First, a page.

I have seen the future of media…

By , 12 November, 2008, 1 Comment

…and even the people there can’t agree on how it works.

Last night, I went with high hopes to a panel at Columbia on the Changing Media Landscape, hoping to get some tips on how to prepare myself for the jobs I’ll be applying for when this program is over. You can watch a video here but it’s about 2 hours long. Or read my recap of the major points below.

Erica Smith from the St. Louis Post Dispatch has made a name for herself blogging and microblogging ABOUT the financial struggles and associated layoffs of print publications. She had the best mastery of technology itself, talking about the merits of Friendfeed vs. Twitter, but little to say about journalism.

Sewell Chan, who blogs for the New York Times, had a vision of the future that sounded a lot like mine: blogs are bringing a conversation about trust and transparency back into journalism, and that’s good. But trust is as much about information as it is about the individuals doing the writing. The value of fact doesn’t vanish in some post-modern, Jarvis-ian way. Nor does the authority of established (print) brands: half of NYTimes.com readers still enter through the homepage not through searches or links from other sites. Instead, established brands should be using the web to do a better and more trustworthy job of delivering authoritative expertise than they did before, then allow readers to advance the story further by being transparent about their sources. That’s why the Times and ProPublica (more on them below) are launching a digital document archive, to get citizens involved in investigations and participant media, while still retaining the curation of the experts. The print product, meanwhile, will become a collector’s appendage of the website. That may already have happened.

Slate.com’s Jacob Weisberg was on the other end of the spectrum. He referred to himself as a web evangelist and said the web is in its process and its ethos fundamentally opposed to that of traditional journalism: it’s the tone of the conversation, not the quality of the information they receive, that today’s readers care about. As a result, he says, peaceful coexistence between old and new media is over; now it’s all out war. As people actively pursue conversation and participation more than information, traditional journalistic practice will diminish in value. I think Weisberg was right on about the nature of what makes a good web conversation (he described the many niche sites Slate is creating and niche is definitely the mode web journalism is taking). But I think he goes too far when he suggests that the values of traditional journalism will vanish–print publications may vanish, but the value of fact? Doubtful, especially since Slate is itself a subsidiary of the Washington Post. Personally, I think Weisberg’s problem is that he conflates the message with the medium–he sees that print is losing its primacy as a delivery mechanism and assumes that the editorial process is losing its primacy too.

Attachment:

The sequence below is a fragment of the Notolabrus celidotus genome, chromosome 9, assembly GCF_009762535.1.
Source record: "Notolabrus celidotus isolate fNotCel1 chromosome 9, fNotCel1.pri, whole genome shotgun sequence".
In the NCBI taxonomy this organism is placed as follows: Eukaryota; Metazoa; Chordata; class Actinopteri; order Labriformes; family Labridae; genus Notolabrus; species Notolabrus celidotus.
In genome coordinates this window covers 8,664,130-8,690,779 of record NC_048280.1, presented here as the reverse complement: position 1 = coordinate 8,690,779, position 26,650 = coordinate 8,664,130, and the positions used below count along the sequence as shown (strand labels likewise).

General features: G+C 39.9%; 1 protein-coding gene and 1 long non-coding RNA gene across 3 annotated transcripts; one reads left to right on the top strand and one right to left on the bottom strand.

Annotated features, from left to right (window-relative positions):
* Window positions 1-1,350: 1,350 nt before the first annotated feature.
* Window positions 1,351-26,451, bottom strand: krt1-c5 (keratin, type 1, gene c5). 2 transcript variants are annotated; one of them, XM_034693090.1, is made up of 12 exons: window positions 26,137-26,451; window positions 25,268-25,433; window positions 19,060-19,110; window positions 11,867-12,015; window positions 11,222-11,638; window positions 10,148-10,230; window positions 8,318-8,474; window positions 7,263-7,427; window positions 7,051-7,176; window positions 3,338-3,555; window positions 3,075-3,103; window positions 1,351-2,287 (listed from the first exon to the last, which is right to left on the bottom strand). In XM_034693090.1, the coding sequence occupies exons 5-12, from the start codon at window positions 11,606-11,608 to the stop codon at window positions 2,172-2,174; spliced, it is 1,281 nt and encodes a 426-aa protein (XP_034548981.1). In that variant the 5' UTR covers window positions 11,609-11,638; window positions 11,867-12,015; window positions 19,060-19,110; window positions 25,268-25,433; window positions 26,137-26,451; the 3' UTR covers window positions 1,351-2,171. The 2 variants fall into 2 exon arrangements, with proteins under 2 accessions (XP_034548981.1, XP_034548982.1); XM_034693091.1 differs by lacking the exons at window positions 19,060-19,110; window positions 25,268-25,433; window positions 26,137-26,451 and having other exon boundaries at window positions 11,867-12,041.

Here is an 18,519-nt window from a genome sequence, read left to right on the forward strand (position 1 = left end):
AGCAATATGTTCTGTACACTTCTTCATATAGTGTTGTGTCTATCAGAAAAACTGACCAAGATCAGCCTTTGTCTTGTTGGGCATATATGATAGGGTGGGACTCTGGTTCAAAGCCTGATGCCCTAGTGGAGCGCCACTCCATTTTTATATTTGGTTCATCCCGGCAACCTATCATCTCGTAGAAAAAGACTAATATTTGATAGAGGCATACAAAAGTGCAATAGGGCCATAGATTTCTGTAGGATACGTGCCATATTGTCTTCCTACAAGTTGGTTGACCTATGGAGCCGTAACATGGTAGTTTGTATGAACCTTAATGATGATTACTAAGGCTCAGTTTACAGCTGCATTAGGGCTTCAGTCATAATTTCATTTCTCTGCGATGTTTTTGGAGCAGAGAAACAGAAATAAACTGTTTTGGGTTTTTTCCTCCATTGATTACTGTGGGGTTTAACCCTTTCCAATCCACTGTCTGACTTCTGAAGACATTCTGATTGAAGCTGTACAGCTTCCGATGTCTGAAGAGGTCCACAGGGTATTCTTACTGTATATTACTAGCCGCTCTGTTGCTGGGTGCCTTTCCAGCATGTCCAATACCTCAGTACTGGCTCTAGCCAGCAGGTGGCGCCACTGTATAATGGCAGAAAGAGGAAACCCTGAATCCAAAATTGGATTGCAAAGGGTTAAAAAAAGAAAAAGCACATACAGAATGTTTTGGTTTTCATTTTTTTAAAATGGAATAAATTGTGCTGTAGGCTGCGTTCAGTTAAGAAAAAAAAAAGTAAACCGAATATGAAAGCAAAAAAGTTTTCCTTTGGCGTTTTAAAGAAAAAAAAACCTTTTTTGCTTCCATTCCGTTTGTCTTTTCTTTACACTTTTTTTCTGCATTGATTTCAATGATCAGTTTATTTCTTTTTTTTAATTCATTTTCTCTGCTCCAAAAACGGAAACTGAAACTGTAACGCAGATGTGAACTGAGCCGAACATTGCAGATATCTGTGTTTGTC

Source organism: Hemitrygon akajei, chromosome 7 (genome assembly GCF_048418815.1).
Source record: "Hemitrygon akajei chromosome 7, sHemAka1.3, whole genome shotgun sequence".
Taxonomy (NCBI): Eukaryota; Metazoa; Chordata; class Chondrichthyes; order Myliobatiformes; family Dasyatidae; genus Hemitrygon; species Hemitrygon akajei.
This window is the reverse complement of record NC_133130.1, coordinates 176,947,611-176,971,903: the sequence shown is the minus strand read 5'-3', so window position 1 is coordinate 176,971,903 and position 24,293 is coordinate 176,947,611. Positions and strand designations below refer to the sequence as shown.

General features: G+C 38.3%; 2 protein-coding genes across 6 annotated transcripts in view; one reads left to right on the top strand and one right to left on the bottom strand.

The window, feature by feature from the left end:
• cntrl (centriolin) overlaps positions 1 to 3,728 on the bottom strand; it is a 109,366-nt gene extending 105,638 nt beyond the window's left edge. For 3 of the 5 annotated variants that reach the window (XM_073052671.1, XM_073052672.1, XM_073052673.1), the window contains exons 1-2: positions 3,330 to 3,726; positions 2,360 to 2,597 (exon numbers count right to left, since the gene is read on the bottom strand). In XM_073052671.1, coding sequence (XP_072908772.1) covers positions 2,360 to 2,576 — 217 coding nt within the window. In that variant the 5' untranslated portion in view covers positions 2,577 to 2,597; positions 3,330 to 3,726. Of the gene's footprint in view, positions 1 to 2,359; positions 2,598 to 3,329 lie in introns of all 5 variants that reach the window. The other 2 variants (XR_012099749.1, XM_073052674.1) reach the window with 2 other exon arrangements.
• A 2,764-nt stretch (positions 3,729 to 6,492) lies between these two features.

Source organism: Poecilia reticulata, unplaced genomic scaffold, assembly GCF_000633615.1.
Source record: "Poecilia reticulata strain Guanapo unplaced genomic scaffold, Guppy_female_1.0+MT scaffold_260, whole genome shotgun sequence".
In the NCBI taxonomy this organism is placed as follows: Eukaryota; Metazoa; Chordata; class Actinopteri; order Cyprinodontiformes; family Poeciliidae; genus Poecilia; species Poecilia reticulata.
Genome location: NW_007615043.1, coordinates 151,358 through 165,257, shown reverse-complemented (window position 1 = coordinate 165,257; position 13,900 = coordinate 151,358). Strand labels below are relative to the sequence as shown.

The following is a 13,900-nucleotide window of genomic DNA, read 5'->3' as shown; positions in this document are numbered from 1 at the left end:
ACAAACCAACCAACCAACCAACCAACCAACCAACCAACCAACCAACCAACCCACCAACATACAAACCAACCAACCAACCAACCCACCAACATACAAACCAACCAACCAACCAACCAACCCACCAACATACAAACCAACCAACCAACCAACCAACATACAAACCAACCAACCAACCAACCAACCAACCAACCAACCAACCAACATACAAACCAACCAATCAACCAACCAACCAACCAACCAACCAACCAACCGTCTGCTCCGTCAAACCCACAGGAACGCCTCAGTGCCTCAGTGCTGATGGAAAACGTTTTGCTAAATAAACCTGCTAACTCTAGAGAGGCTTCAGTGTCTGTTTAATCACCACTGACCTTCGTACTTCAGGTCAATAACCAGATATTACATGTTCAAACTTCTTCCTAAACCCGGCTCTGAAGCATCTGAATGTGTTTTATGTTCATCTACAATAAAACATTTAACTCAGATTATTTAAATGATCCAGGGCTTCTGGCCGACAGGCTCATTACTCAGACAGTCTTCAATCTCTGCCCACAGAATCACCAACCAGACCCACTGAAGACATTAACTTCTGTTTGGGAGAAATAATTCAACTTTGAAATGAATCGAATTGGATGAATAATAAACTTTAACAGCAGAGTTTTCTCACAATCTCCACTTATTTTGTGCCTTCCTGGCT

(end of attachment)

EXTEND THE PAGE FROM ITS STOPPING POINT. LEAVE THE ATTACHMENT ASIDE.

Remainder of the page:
Adriana Farano, who has a new startup, Cafe Babel that runs six identical news sites in English, Italian, Spanish, Italian, French and Polish. Volunteer editors, a la Wikipedia, see stories on one site and offer to translate it for one of the others, to create a transnational dialogue, that is especially relevant in Europe where–despite the Euro and the EU–people still rely on their vernacular national press for information. The site is a great example of what the web does best curating content around communities. The opinionated, essay style of the content on these sites seems to follow Weisberg’s vision that this curation now trumps fact. But the design is still pretty preliminary and needs a major face-lift before it can get seriously off the ground.

Meanwhile, David Cohn’s start up spot.us goes the opposite direction and seems to fulfill Chan’s model of communities building trust around verifiable fact. On spot.us individuals donate small amounts of money to fund investigative journalism in their communities that can then be sold to and published in newspapers. Cohn is treating the crisis in media as a business model failure rather than some generational rejection of the value of facts. To cope with a business crisis, news organizations are cutting back on their fact-seekers and investigative journos are taking a big hit. ProPublica already uses donor money from big foundations to fund investigations that big papers can run, but based in NYC, it mostly gets the big stories that can help fill the gap in enterprise reporting at major city papers. Cohn’s model seems better designed for small towns and smaller cities. It’s a great idea, but it will be very slow to grow: like Craigslist, each city’s model would have to be launched and scaled independently. Cohn hedged when asked, but I don’t think he has the funding to keep going for long.

So effectively, we wound up where we started, with the two poles of the new media debate equally represented. As I’ve been doing all fall, I’m asking you, readers, to break the tie–which group has it right?

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1 Response {+}
  • rafigagum

    plus ca change, plus c’est la meme chose; can’t figure out how to do the accents being an “oldie”. information is more diffuse, and more people can see themselves immediately in “print” but its the trusted brands that still have a hold. it takes a lot of effort to create a CNN or equivalent in regional terms

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